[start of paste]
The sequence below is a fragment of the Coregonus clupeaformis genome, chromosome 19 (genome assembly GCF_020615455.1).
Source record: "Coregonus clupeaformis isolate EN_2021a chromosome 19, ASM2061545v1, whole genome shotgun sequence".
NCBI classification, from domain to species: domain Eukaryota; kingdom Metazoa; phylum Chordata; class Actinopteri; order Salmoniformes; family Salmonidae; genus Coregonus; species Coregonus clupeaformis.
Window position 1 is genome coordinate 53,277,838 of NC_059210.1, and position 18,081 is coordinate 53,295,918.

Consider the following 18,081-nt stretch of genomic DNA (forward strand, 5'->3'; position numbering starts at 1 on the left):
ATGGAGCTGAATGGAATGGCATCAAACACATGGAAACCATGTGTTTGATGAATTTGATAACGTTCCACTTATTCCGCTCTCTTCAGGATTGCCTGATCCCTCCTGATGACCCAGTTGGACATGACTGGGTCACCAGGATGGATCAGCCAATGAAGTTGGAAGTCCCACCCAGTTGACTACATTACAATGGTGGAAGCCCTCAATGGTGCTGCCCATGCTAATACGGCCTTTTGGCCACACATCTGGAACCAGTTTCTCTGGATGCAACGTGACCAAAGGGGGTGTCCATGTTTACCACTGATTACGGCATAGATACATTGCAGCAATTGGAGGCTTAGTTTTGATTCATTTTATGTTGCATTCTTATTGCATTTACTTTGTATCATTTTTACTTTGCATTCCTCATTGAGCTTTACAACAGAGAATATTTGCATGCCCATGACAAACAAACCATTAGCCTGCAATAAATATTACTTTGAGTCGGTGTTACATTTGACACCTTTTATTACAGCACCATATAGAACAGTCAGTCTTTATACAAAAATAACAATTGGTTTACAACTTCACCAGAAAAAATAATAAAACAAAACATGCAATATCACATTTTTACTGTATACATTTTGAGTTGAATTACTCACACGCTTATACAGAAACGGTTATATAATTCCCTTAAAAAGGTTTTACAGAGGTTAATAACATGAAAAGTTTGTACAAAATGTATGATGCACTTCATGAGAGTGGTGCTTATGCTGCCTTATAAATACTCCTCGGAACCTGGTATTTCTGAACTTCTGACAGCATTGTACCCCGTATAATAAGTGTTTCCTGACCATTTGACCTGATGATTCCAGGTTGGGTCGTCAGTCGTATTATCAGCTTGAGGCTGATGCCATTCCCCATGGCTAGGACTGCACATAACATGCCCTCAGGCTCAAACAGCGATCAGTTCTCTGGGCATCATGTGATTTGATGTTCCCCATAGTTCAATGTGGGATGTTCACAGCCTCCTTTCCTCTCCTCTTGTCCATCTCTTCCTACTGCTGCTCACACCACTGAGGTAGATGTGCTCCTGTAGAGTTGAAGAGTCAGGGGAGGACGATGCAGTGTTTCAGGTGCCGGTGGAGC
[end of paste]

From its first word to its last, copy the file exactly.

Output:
The sequence below is a fragment of the Coregonus clupeaformis genome, chromosome 19 (genome assembly GCF_020615455.1).
Source record: "Coregonus clupeaformis isolate EN_2021a chromosome 19, ASM2061545v1, whole genome shotgun sequence".
NCBI classification, from domain to species: domain Eukaryota; kingdom Metazoa; phylum Chordata; class Actinopteri; order Salmoniformes; family Salmonidae; genus Coregonus; species Coregonus clupeaformis.
Window position 1 is genome coordinate 53,277,838 of NC_059210.1, and position 18,081 is coordinate 53,295,918.

Consider the following 18,081-nt stretch of genomic DNA (forward strand, 5'->3'; position numbering starts at 1 on the left):
ATGGAGCTGAATGGAATGGCATCAAACACATGGAAACCATGTGTTTGATGAATTTGATAACGTTCCACTTATTCCGCTCTCTTCAGGATTGCCTGATCCCTCCTGATGACCCAGTTGGACATGACTGGGTCACCAGGATGGATCAGCCAATGAAGTTGGAAGTCCCACCCAGTTGACTACATTACAATGGTGGAAGCCCTCAATGGTGCTGCCCATGCTAATACGGCCTTTTGGCCACACATCTGGAACCAGTTTCTCTGGATGCAACGTGACCAAAGGGGGTGTCCATGTTTACCACTGATTACGGCATAGATACATTGCAGCAATTGGAGGCTTAGTTTTGATTCATTTTATGTTGCATTCTTATTGCATTTACTTTGTATCATTTTTACTTTGCATTCCTCATTGAGCTTTACAACAGAGAATATTTGCATGCCCATGACAAACAAACCATTAGCCTGCAATAAATATTACTTTGAGTCGGTGTTACATTTGACACCTTTTATTACAGCACCATATAGAACAGTCAGTCTTTATACAAAAATAACAATTGGTTTACAACTTCACCAGAAAAAATAATAAAACAAAACATGCAATATCACATTTTTACTGTATACATTTTGAGTTGAATTACTCACACGCTTATACAGAAACGGTTATATAATTCCCTTAAAAAGGTTTTACAGAGGTTAATAACATGAAAAGTTTGTACAAAATGTATGATGCACTTCATGAGAGTGGTGCTTATGCTGCCTTATAAATACTCCTCGGAACCTGGTATTTCTGAACTTCTGACAGCATTGTACCCCGTATAATAAGTGTTTCCTGACCATTTGACCTGATGATTCCAGGTTGGGTCGTCAGTCGTATTATCAGCTTGAGGCTGATGCCATTCCCCATGGCTAGGACTGCACATAACATGCCCTCAGGCTCAAACAGCGATCAGTTCTCTGGGCATCATGTGATTTGATGTTCCCCATAGTTCAATGTGGGATGTTCACAGCCTCCTTTCCTCTCCTCTTGTCCATCTCTTCCTACTGCTGCTCACACCACTGAGGTAGATGTGCTCCTGTAGAGTTGAAGAGTCAGGGGAGGACGATGCAGTGTTTCAGGTGCCGGTGGAGC